In an alternate timeline, Dubai is decimated by a series of sandstorms. US troops, including the famous “Damned 33rd,” led by Colonel John Konrad, are sent in to rescue survivors and attempt to restore order to the city. However, after the 33rd defies orders to evacuate the city and go radio silent, Captain Martin Walker and his Delta squad are sent on a recon mission to determine the status of the 33rd, and immediately radio for extraction. However, Walker knows Konrad from having served together in Afghanistan, where Konrad saved his life, and he becomes committed to finding Konrad by any means necessary.

As you traverse the ruined city and realize the horrors and atrocities that have taken place, you, playing as Captain Walker, steadily grow more unstable and volatile in the heated search for Konrad. When you do finally discover his whereabouts, it is revealed that he has been dead for weeks, having committed suicide after the failed evacuation, and that all the atrocities that you committed in search of Konrad were your own fault, having just used Konrad as a scapegoat to avoid taking the blame. The game forces players to reflect on the idea of being “a hero,” and what “heroism” actually means in a world that has none. It’s a horrifying realization, and whatever “choice” you make upon the game’s ending has little bearing on the question, and the depravity of the choices made to get to that point.

God of War Ragnarok: Odin was pretending to be Tyr the entire time

The fact that the Norse god of war was such a pacifist should have been the first clue that something was sus.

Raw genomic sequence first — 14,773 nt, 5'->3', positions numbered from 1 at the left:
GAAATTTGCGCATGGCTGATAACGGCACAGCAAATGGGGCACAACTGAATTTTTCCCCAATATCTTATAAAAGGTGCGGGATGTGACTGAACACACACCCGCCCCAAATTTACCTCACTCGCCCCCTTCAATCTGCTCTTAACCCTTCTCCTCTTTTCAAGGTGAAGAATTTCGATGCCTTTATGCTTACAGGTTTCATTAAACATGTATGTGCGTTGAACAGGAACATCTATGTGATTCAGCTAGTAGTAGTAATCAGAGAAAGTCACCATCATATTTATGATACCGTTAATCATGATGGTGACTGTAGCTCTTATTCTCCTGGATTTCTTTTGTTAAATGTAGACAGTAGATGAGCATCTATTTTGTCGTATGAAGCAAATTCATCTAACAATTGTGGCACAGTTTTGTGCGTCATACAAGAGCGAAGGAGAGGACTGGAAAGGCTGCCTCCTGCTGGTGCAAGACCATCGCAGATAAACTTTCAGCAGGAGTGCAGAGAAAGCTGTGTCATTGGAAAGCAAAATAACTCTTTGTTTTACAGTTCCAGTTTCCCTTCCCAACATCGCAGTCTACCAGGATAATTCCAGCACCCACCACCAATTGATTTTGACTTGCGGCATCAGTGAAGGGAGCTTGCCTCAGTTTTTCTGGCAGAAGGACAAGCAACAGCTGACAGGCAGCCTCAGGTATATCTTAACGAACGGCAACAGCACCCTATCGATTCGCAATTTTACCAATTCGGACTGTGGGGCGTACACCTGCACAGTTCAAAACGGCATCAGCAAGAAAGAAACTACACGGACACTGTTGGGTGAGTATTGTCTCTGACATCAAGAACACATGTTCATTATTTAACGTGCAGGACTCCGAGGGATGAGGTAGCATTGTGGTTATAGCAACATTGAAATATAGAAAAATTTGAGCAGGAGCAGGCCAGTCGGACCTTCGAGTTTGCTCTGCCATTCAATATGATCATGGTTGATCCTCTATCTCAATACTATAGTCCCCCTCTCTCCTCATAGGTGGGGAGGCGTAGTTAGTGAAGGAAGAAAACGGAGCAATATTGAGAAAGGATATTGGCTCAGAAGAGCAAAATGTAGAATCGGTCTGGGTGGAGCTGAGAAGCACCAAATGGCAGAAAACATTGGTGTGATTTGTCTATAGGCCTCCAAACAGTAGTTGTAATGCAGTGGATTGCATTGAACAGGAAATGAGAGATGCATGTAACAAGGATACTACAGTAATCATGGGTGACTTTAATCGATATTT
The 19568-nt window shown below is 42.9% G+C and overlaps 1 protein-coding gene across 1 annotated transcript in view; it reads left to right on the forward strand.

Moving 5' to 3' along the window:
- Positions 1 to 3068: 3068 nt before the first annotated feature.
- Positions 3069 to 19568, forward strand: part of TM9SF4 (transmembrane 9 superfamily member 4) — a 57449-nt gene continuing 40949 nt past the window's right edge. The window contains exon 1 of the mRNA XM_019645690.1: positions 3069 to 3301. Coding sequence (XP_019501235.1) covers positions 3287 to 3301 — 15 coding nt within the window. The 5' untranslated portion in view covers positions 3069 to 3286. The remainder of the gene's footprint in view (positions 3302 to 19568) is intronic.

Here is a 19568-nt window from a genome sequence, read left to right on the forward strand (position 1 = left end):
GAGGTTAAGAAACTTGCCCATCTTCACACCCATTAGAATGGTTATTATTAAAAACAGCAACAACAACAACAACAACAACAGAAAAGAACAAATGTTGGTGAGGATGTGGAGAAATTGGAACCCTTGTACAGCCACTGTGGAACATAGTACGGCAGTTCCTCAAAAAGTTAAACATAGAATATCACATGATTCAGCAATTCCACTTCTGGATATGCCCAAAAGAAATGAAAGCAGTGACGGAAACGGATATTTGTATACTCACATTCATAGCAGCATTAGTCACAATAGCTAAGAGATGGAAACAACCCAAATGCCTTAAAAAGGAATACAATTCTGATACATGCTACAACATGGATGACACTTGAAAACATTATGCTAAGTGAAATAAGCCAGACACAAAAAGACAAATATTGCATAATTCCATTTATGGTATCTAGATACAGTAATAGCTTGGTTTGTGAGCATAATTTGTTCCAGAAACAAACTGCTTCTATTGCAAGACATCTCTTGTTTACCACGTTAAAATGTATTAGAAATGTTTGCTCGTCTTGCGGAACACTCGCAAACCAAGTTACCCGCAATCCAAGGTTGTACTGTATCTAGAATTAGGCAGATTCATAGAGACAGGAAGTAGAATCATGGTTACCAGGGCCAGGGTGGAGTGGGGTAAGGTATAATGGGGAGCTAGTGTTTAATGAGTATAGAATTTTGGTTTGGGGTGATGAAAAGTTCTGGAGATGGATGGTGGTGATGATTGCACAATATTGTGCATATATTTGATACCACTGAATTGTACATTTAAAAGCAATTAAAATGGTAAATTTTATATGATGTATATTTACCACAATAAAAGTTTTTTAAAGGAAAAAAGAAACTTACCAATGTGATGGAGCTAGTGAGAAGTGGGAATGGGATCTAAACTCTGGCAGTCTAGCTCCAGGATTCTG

Following the highly successful reboot of the God of War franchise back in 2018, the sequel released in 2022 was highly anticipated. As it turns out, it had every reason to be, and has arguably one of the best narrative twists I’ve seen in a game in over a decade. One I absolutely did not see coming.

Following the events of God of War, Kratos and his son Atreus ally themselves with the forces of all the Norse realms against the Aesir gods at Asgard, headed by the malicious and manipulative Odin. To try and turn the tides in their favor, Kratos and Atreus seek out and free Tyr, the Norse god of war that has been imprisoned by Odin for centuries. Throughout the game, Tyr is a constant character back at Sindri’s house, who provides counsel and advice as our heroes navigate Odin’s machinations and try to avert the coming of Ragnarok. Then, in a twist that left many with their jaws on the floor, Tyr kills ally and dwarven blacksmith Brock when he begins to question him. It is then revealed that “Tyr” was really Odin in disguise the entire time, spying on Kratos, Atreus, Freya, et al as they worked to try and avert war.

Upon replay, there are so many “moments” in interacting with Tyr where his behavior is suspicious. These clues, on replay, are very clear and well placed, an excellent narrative tool that certainly can raise eyebrows if the player is sharp enough (I definitely was not). It makes Brock’s death painful, like there must have been a way to avert it. But it also serves as a powerful lesson in the story about trust, a lesson that Atreus failed to grasp throughout the story in his endless quest for answers. And it’s one that, as the player, forced me to actually pause the game to reflect, and honestly just be angry that I didn’t see the signs.

Bioshock: Atlas is Frank Fontaine, and was controlling your every move

Adam Ryan, founder of the underwater city of Rapture, and one of the chief antagonists of the game.